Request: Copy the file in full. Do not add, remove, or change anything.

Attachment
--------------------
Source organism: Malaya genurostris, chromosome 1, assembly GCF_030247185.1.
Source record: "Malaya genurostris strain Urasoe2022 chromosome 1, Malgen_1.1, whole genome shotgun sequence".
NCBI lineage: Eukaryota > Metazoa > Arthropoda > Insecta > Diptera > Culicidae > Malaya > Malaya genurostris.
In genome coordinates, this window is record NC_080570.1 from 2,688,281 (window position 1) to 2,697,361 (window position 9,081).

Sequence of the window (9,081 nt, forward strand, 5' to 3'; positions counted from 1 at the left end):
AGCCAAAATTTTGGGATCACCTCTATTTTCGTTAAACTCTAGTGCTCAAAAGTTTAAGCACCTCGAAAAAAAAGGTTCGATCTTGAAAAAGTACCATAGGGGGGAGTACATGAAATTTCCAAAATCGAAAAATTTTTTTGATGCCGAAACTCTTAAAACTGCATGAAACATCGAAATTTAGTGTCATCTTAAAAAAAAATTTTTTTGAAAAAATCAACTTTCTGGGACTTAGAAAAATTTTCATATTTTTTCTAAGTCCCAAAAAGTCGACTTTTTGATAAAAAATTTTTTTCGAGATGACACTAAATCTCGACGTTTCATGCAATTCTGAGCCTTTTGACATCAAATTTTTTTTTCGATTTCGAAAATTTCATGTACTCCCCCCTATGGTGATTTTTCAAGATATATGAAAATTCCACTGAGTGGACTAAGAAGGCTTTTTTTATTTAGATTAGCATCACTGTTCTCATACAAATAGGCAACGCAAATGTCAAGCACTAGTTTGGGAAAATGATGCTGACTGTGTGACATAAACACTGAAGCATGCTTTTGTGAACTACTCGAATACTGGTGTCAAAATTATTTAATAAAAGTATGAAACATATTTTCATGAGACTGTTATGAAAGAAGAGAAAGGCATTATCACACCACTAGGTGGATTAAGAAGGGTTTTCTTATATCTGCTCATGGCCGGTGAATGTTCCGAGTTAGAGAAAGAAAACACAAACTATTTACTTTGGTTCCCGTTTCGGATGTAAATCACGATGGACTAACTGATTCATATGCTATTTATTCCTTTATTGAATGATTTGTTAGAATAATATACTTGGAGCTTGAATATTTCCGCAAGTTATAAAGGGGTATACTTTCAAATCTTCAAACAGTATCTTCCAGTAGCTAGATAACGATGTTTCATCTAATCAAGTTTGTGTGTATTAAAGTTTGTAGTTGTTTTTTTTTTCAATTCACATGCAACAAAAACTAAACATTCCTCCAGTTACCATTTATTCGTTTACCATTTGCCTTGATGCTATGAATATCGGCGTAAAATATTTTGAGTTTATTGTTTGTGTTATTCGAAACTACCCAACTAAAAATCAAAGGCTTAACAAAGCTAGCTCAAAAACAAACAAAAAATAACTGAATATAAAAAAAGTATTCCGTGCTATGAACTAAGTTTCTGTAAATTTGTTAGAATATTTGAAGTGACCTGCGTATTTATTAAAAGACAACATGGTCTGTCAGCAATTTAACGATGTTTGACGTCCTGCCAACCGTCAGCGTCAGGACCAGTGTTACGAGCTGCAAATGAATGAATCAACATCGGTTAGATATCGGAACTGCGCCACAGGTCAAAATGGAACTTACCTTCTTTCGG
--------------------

Source organism: Malaya genurostris, chromosome 1, assembly GCF_030247185.1.
Source record: "Malaya genurostris strain Urasoe2022 chromosome 1, Malgen_1.1, whole genome shotgun sequence".
NCBI lineage: Eukaryota > Metazoa > Arthropoda > Insecta > Diptera > Culicidae > Malaya > Malaya genurostris.
In genome coordinates, this window is record NC_080570.1 from 2,688,281 (window position 1) to 2,697,361 (window position 9,081).

Sequence of the window (9,081 nt, forward strand, 5' to 3'; positions counted from 1 at the left end):
AGCCAAAATTTTGGGATCACCTCTATTTTCGTTAAACTCTAGTGCTCAAAAGTTTAAGCACCTCGAAAAAAAAGGTTCGATCTTGAAAAAGTACCATAGGGGGGAGTACATGAAATTTCCAAAATCGAAAAATTTTTTTGATGCCGAAACTCTTAAAACTGCATGAAACATCGAAATTTAGTGTCATCTTAAAAAAAAATTTTTTTGAAAAAATCAACTTTCTGGGACTTAGAAAAATTTTCATATTTTTTCTAAGTCCCAAAAAGTCGACTTTTTGATAAAAAATTTTTTTCGAGATGACACTAAATCTCGACGTTTCATGCAATTCTGAGCCTTTTGACATCAAATTTTTTTTTCGATTTCGAAAATTTCATGTACTCCCCCCTATGGTGATTTTTCAAGATATATGAAAATTCCACTGAGTGGACTAAGAAGGCTTTTTTTATTTAGATTAGCATCACTGTTCTCATACAAATAGGCAACGCAAATGTCAAGCACTAGTTTGGGAAAATGATGCTGACTGTGTGACATAAACACTGAAGCATGCTTTTGTGAACTACTCGAATACTGGTGTCAAAATTATTTAATAAAAGTATGAAACATATTTTCATGAGACTGTTATGAAAGAAGAGAAAGGCATTATCACACCACTAGGTGGATTAAGAAGGGTTTTCTTATATCTGCTCATGGCCGGTGAATGTTCCGAGTTAGAGAAAGAAAACACAAACTATTTACTTTGGTTCCCGTTTCGGATGTAAATCACGATGGACTAACTGATTCATATGCTATTTATTCCTTTATTGAATGATTTGTTAGAATAATATACTTGGAGCTTGAATATTTCCGCAAGTTATAAAGGGGTATACTTTCAAATCTTCAAACAGTATCTTCCAGTAGCTAGATAACGATGTTTCATCTAATCAAGTTTGTGTGTATTAAAGTTTGTAGTTGTTTTTTTTTTCAATTCACATGCAACAAAAACTAAACATTCCTCCAGTTACCATTTATTCGTTTACCATTTGCCTTGATGCTATGAATATCGGCGTAAAATATTTTGAGTTTATTGTTTGTGTTATTCGAAACTACCCAACTAAAAATCAAAGGCTTAACAAAGCTAGCTCAAAAACAAACAAAAAATAACTGAATATAAAAAAAGTATTCCGTGCTATGAACTAAGTTTCTGTAAATTTGTTAGAATATTTGAAGTGACCTGCGTATTTATTAAAAGACAACATGGTCTGTCAGCAATTTAACGATGTTTGACGTCCTGCCAACCGTCAGCGTCAGGACCAGTGTTACGAGCTGCAAATGAATGAATCAACATCGGTTAGATATCGGAACTGCGCCACAGGTCAAAATGGAACTTACCTTCTTTCGG